About 50% of the tourists in Florence rightly visit the Uffizi Gallery, an incredible museum that contains a gorgeous collection of paintings, representative of five centuries. What they don’t know is that they’re missing on some masterpieces that would certainly deserve a place of honor even in the famous Gallery. One of these is Pontormo Deposition in the church of Santa Felicita.
Jacopo Carucci, simply known as Pontormo, was one of the painters that marked the end of the Renaissance to start a new trend: the Mannerism. Overshadowed by his contemporary Michelangelo, solitary and mournful, Pontormo never left Florence. That’s why he’s not as famous as he would deserve. The quality of his work is not only exceptional, but also something revolutionary: the art of painting was not the same after Pontormo. Pontormo Deposition (1526-28) is probably the highest point reached in his career.
So many people covers the small distance between Pitti Palace and Ponte Vecchio, without realizing that close to the bridge, in a small square, stands a church, Santa Felicita, whose facade is almost entirely covered by the Vasari Corridor. If you just have some minutes, please enter in this ancient church and look at the chapel immediately to right: there is Pontormo Deposition. Traditionally, the deposition describes the act of tearing off Jesus Christ from the cross, after the crucifixion. The scene in Pontormo Deposition is unprecedented. The cross is not in the painting, that probably represents the transport of the body of Christ to the Sepulchre. The setting of the scene looks unnatural if compared with the Renaissance tradition: with no perspective references, Pontormo Deposition is crowded of the bodies of the characters. The body of Christ and the two young people supporting him are hit by a strong light, which leaves in the shadows the other figures and ends in the darkness of the background. The bright colors are similar to Michelangelo’s Doni Tondo. Color combinations change continuously from warmer to colder tones. The set of colors is alive, clear and intense, possibly not suitable for this sad event. Many colors are hard to describe: pink salmon, emerald green, many different blue, yellow, orange, red and so on. The painting has all the features of Mannerism. The event is not included in an architectural space perspective that would set it in a real environment; the composition does not have stable reference points; the light and shade is almost absent and does not give volume to the bodies, which are extended in a disproportionate manner; unnatural colors transport us to an unreal dimension, summarized by the air of indifference of the character on the left.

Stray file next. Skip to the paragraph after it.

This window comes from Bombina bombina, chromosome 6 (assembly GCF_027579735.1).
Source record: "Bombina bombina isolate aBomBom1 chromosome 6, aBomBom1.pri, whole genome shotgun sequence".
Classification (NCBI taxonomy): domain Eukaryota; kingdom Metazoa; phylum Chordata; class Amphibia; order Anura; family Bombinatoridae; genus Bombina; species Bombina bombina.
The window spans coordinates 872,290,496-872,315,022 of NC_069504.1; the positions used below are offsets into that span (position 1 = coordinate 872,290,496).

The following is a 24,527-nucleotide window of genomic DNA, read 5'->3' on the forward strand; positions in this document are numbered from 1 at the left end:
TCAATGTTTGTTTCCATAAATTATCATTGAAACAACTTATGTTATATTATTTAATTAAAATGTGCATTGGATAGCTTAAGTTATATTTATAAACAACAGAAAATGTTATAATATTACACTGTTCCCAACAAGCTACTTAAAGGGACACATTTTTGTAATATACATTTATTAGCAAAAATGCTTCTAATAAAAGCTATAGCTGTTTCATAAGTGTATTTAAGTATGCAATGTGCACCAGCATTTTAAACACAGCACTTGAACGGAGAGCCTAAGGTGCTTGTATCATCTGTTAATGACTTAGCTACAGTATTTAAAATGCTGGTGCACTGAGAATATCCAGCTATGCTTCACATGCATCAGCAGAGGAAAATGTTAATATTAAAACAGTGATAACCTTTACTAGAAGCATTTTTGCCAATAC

The altarpiece looks even more out of place if you consider that it stands inside one of the geometrically perfect architectures by Filippo Brunelleschi, the Capponi Chapel, built around one century before Pontormo decorated it with the Deposition altarpiece. Brunelleschi’s architecture speaks of logic and certainty: a measurable, safe space. Pontormo Deposition speaks of a dramatic tragedy, with all the bodies piled in the composition. The contrast, well visible, reflects not only the different personality of the two artists, but also the different conditions they were facing in their life: Brunelleschi lived in a period when everything seemed possible for Florence, even challenging the ancient Athens or Rome; Pontormo lived in a period of decadence for Florence but also for the Catholic church, when the Protestant reformation and the Catholic reaction mined many of the absolute certainties that were the foundation of the Renaissance society.